“I love seeing the etymology, the English cognates, seeing where words came from. I like the way Greek sounds when the professor speaks it. After reading an English translation, you turn to the Greek and see how much meaning got lost.”
Saloni gained admittance to six medical schools, including the University of Pittsburgh, CWRU, and the Cleveland Clinic Lerner College of Medicine — where she got a full ride for all five years.
“Greek will help with medical terminology, for sure,” Saloni says. Beyond that, a lot of the benefit has to do with perspective. Reading texts in both English and in Greek, she says, “primes your brain to see things from different perspectives,” an agility she expects will help her with the practice of medicine.
Asked about CWRU’s Classics Dept, Saloni said:
“I liked how small it was, especially compared to a big science department. Classics is personalized. If it’s just you and the professor — or you and the professor and a few other students — you get so much more out of every class session and learn more in a shorter time. The faculty change class times to accommodate the students; there are parties at the professors’ homes. It’s like a little family. All the professors love what they do. Everyone is enthusiastic. That makes it fun.” And finally, “Being able to go to Greece was really nice, especially since it was mostly paid for.”
by Jillian White, a junior
Atlantis is CWRU’s student-run classics club. We meet once a month for classics-themed events such as movies, games, food, trips to the theatre, and more! All are welcome, whether you are a Classics major, minor, taking a class from our department, or are just interested in making friends and learning more about the Ancient World. Join us at our next event, an evening of board games, on Thursday, October 3rd at 8pm in Thwing 302. For more information, please see our page on CampusGroups!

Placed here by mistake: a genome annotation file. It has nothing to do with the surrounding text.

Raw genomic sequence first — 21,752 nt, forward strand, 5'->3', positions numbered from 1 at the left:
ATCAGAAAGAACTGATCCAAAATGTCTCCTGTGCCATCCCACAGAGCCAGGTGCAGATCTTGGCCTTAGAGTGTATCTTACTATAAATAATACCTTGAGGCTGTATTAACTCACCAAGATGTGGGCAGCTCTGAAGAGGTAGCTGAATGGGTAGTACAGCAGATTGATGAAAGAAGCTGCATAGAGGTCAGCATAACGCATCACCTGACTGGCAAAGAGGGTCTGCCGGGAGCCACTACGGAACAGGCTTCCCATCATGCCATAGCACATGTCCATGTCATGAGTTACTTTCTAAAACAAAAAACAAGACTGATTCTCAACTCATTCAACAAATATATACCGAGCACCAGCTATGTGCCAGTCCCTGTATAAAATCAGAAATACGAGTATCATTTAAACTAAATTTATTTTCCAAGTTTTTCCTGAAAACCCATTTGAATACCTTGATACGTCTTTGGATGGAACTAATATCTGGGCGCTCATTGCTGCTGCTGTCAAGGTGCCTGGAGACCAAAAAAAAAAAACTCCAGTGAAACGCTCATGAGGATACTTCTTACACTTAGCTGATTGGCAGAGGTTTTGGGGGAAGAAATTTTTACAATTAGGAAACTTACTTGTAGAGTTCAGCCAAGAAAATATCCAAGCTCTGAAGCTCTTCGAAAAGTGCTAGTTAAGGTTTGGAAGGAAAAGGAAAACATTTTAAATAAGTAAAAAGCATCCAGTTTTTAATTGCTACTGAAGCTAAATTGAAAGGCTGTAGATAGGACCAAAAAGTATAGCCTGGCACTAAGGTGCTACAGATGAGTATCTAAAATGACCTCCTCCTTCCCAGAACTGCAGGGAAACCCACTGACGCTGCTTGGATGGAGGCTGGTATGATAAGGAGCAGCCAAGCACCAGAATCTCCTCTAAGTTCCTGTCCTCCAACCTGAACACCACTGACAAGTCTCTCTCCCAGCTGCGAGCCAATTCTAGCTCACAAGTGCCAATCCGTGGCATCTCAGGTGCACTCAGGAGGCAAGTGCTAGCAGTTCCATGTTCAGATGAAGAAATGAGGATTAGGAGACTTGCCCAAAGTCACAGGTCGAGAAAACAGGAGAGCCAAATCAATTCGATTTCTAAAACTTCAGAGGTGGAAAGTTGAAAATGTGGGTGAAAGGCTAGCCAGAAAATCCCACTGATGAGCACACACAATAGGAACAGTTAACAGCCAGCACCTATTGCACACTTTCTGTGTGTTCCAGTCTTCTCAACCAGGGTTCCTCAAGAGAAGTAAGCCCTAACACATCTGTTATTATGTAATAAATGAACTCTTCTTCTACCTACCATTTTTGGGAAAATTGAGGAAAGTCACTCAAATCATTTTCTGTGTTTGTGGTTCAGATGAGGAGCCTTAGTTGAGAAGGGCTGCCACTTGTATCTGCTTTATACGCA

Study Abroad Opportunities
CLSC 199–Athens: Idea and Identity from Socrates to Byron
This course explores how the Classical Athenians identified themselves, and how that identity related to a broader Greek identity. It also explores how the idea of Classical Athens was received under subsequent rulers of the city (especially the Romans), and how it was re-conceived for the modern Greek state. Students travel to Greece over Spring Break, March 8-14, 2020. Taught by Mark Hammond.
CLSC 326–Rome on Site: The Archaeology of the Eternal City
This course offers the opportunity to examine firsthand Roman remains spanning 500 years of the city’s history. Students will explore all sections of Rome and discover how different spheres of Roman life, such as religion, politics, leisure, and death, combined to shape one of the most renowned cityscapes of the ancient Mediterranean world. Students travel to Rome May 20-June 7, 2020. Taught by Evelyn Adkins.
Spring 2020 Courses:
CLSC-HSTY 232 – Gods and Gladiators: The World of Ancient Rome
The enduring significance of the Romans studied through their history, literature, art, and philosophy. Lectures and discussion. Taught by Evelyn Adkins.